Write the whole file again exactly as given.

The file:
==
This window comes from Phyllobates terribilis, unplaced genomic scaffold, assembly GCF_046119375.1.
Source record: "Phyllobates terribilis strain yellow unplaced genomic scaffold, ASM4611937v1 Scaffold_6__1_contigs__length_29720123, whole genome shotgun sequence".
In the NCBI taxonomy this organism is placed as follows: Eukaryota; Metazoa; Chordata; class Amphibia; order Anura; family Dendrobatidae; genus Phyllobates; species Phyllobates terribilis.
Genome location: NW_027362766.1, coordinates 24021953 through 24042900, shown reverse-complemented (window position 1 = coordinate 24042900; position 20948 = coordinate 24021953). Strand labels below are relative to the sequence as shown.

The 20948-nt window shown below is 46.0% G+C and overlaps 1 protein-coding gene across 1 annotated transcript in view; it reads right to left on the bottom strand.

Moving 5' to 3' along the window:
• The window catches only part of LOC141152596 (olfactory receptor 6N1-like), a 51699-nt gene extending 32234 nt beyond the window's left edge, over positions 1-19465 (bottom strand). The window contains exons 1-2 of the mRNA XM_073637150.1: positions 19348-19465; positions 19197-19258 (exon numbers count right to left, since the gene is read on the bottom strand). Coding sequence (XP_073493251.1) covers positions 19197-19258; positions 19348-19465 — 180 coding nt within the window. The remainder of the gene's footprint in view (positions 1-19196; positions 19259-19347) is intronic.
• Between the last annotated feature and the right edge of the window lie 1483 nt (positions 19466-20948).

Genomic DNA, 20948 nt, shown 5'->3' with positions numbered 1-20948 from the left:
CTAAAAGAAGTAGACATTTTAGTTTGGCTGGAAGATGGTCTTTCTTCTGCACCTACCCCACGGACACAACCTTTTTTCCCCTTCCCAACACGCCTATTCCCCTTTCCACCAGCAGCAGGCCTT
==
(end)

This window comes from Phyllobates terribilis, unplaced genomic scaffold, assembly GCF_046119375.1.
Source record: "Phyllobates terribilis strain yellow unplaced genomic scaffold, ASM4611937v1 Scaffold_6__1_contigs__length_29720123, whole genome shotgun sequence".
In the NCBI taxonomy this organism is placed as follows: Eukaryota; Metazoa; Chordata; class Amphibia; order Anura; family Dendrobatidae; genus Phyllobates; species Phyllobates terribilis.
Genome location: NW_027362766.1, coordinates 24021953 through 24042900, shown reverse-complemented (window position 1 = coordinate 24042900; position 20948 = coordinate 24021953). Strand labels below are relative to the sequence as shown.

The 20948-nt window shown below is 46.0% G+C and overlaps 1 protein-coding gene across 1 annotated transcript in view; it reads right to left on the bottom strand.

Moving 5' to 3' along the window:
• The window catches only part of LOC141152596 (olfactory receptor 6N1-like), a 51699-nt gene extending 32234 nt beyond the window's left edge, over positions 1-19465 (bottom strand). The window contains exons 1-2 of the mRNA XM_073637150.1: positions 19348-19465; positions 19197-19258 (exon numbers count right to left, since the gene is read on the bottom strand). Coding sequence (XP_073493251.1) covers positions 19197-19258; positions 19348-19465 — 180 coding nt within the window. The remainder of the gene's footprint in view (positions 1-19196; positions 19259-19347) is intronic.
• Between the last annotated feature and the right edge of the window lie 1483 nt (positions 19466-20948).

Genomic DNA, 20948 nt, shown 5'->3' with positions numbered 1-20948 from the left:
CTAAAAGAAGTAGACATTTTAGTTTGGCTGGAAGATGGTCTTTCTTCTGCACCTACCCCACGGACACAACCTTTTTTCCCCTTCCCAACACGCCTATTCCCCTTTCCACCAGCAGCAGGCCTT